Thanks, Youssef, for this brilliant tool, which you’ve included free with the newest SDR# !

I encourage radio hobbyists to support AirSpy’s efforts to advance the state-of-the-art. The diminutive AirSpy HF+ Discovery receiver is not only a reasonably priced SDR to use with SDR#, it’s a top performer and a recipient of the World Radio TV Handbook’s Best Value SDR award for 2020.

Guy Atkins is a Sr. Graphic Designer for T-Mobile and lives near Seattle, Washington.  He’s a regular contributor to the SWLing Post.

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Radio Waves: The “Weird Wide Web” of SW, VOA Whistleblower Complaint, KiwiSDR v RaspberrySDR, and the Portable Operations Challenge this weekend

Radio Waves:  Stories Making Waves in the World of Radio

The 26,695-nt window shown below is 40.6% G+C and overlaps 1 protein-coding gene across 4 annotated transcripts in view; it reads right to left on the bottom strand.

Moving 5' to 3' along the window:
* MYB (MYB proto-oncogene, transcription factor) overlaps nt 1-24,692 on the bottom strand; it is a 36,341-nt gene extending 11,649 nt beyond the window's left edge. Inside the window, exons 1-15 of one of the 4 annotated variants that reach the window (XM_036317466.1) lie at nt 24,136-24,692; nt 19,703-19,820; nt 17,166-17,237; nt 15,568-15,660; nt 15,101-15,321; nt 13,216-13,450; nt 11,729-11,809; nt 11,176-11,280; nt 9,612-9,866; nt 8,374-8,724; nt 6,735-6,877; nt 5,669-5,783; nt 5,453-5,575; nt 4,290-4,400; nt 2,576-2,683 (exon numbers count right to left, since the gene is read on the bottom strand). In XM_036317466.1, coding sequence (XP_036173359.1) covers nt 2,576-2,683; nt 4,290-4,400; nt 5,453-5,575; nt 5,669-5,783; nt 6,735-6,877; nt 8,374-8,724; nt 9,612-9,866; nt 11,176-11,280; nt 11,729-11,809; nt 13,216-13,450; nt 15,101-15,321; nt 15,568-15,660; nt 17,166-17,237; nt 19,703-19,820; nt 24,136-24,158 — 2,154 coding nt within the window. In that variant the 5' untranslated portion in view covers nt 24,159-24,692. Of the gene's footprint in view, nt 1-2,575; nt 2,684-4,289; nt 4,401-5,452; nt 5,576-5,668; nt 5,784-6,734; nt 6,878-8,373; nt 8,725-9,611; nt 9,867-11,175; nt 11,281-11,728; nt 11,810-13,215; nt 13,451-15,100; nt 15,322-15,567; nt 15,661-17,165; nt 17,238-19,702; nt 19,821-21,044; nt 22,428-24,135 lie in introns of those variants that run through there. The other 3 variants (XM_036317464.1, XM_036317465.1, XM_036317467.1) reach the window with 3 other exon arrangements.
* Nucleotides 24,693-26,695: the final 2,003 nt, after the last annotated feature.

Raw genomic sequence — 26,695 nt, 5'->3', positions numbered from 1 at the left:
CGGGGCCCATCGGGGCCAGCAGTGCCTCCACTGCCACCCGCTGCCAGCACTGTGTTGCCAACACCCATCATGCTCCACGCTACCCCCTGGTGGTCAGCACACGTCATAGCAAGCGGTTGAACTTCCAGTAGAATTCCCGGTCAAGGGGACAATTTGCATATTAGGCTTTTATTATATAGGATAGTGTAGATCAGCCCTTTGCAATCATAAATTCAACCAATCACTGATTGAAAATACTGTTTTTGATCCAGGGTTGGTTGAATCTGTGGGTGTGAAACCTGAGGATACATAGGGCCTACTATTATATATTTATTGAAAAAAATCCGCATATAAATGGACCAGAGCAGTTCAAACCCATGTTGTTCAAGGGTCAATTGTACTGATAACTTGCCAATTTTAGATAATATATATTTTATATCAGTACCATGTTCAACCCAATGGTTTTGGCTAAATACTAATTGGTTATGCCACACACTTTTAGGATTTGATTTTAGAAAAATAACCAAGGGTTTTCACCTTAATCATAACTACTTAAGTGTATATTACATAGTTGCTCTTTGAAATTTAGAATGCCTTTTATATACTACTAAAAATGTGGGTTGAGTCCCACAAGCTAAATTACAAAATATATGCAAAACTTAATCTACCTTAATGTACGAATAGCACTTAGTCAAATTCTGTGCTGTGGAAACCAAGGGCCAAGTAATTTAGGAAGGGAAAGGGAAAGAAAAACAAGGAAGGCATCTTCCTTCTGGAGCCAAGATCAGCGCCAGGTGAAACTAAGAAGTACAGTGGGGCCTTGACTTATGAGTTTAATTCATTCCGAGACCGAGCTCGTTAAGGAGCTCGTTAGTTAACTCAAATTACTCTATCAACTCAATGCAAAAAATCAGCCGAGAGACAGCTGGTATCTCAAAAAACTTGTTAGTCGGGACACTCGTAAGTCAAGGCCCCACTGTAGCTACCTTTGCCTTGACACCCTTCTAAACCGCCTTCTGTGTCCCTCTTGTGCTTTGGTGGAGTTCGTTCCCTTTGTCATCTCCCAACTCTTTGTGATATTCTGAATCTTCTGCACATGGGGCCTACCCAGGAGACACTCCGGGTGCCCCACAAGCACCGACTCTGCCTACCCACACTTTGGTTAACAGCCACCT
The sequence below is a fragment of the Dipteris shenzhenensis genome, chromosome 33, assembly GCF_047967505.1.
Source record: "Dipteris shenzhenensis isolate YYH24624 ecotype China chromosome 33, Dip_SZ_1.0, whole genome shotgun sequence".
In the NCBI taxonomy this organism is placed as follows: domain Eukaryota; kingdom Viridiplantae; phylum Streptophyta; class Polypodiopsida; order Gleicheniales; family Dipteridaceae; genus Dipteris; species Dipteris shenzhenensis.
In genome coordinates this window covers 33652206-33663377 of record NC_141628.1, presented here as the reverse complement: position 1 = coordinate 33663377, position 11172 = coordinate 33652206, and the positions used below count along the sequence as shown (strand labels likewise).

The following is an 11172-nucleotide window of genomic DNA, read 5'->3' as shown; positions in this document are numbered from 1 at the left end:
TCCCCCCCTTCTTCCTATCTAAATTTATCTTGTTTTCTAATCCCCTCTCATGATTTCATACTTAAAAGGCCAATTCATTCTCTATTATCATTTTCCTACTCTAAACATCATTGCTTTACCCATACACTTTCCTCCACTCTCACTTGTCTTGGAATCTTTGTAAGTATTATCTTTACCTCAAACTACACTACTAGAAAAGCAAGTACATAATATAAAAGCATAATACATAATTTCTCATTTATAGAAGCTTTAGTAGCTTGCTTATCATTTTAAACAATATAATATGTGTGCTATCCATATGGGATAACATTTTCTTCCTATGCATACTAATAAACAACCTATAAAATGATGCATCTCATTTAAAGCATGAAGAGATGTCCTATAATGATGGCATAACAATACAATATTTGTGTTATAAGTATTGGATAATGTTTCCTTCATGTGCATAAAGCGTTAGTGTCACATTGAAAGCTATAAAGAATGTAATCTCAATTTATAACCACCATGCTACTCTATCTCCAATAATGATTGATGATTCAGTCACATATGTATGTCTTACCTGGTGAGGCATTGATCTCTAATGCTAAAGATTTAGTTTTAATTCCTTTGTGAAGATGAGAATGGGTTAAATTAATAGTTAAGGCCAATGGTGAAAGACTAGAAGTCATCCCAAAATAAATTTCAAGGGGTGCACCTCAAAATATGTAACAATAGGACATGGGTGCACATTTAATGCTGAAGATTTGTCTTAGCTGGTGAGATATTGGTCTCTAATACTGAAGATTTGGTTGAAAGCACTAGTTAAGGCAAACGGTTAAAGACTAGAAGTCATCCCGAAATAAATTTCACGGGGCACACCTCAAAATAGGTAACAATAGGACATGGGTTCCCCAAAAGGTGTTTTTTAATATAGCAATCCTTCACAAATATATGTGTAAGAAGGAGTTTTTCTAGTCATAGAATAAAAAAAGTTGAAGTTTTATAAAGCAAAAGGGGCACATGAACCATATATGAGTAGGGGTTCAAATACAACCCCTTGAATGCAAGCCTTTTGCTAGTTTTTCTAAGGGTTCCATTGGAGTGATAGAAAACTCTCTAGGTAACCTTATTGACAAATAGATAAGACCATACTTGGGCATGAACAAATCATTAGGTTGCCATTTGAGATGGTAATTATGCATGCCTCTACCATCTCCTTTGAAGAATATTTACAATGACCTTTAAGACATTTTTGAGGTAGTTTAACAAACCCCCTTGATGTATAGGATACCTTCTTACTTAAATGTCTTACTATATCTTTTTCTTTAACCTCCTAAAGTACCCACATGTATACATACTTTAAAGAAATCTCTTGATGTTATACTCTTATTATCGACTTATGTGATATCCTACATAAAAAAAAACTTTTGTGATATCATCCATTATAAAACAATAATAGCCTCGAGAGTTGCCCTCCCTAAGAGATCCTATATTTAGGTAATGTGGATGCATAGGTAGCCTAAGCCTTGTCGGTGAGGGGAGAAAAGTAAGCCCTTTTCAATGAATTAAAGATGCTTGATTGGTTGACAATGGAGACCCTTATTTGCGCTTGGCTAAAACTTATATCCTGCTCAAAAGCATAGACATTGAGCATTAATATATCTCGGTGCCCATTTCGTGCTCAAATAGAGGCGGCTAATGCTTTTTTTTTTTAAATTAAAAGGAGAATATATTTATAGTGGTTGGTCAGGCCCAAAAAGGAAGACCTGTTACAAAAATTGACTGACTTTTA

Because I keep my ear to the waves, as well as receive many tips from others who do the same, I find myself privy to radio-related stories that might interest SWLing Post readers.  To that end: Welcome to the SWLing Post’s Radio Waves, a collection of links to interesting stories making waves in the world of radio. Enjoy!

Many thanks to SWLing Post contributors Steve Lord, Michael Guerin, and the Southgate ARC for the following tips:

Propaganda, Pirates and Preachers: The Weird Wide Web Of Shortwave Radio (The Dork Web)

The world of Shortwave is a world of state-backed propaganda, cults, pirates, and spies. You’ll find every form of freakery and geekery on air. Digital, analogue, even stuff where you can’t tell if it’s digital, analogue, bad music or interference.

[…]In a world of constant connections Shortwave radio may seem anachronistic. But there’s something special in Shortwave and I’d like to show it to you. With a tiny bit of effort and at zero cost you can explore this world from the comfort of your own home.

How Shortwave Shaped Lives

Of all the things I expected to get into, Shortwave radio wasn’t one of them. As a kid I’d listen to my dad’s old valve radio. Strange voices from distant lands floated through the air. Shortwave’s audio quality was terrible even by early 80s standards. There was something magical in hearing distant voices from across Europe and beyond.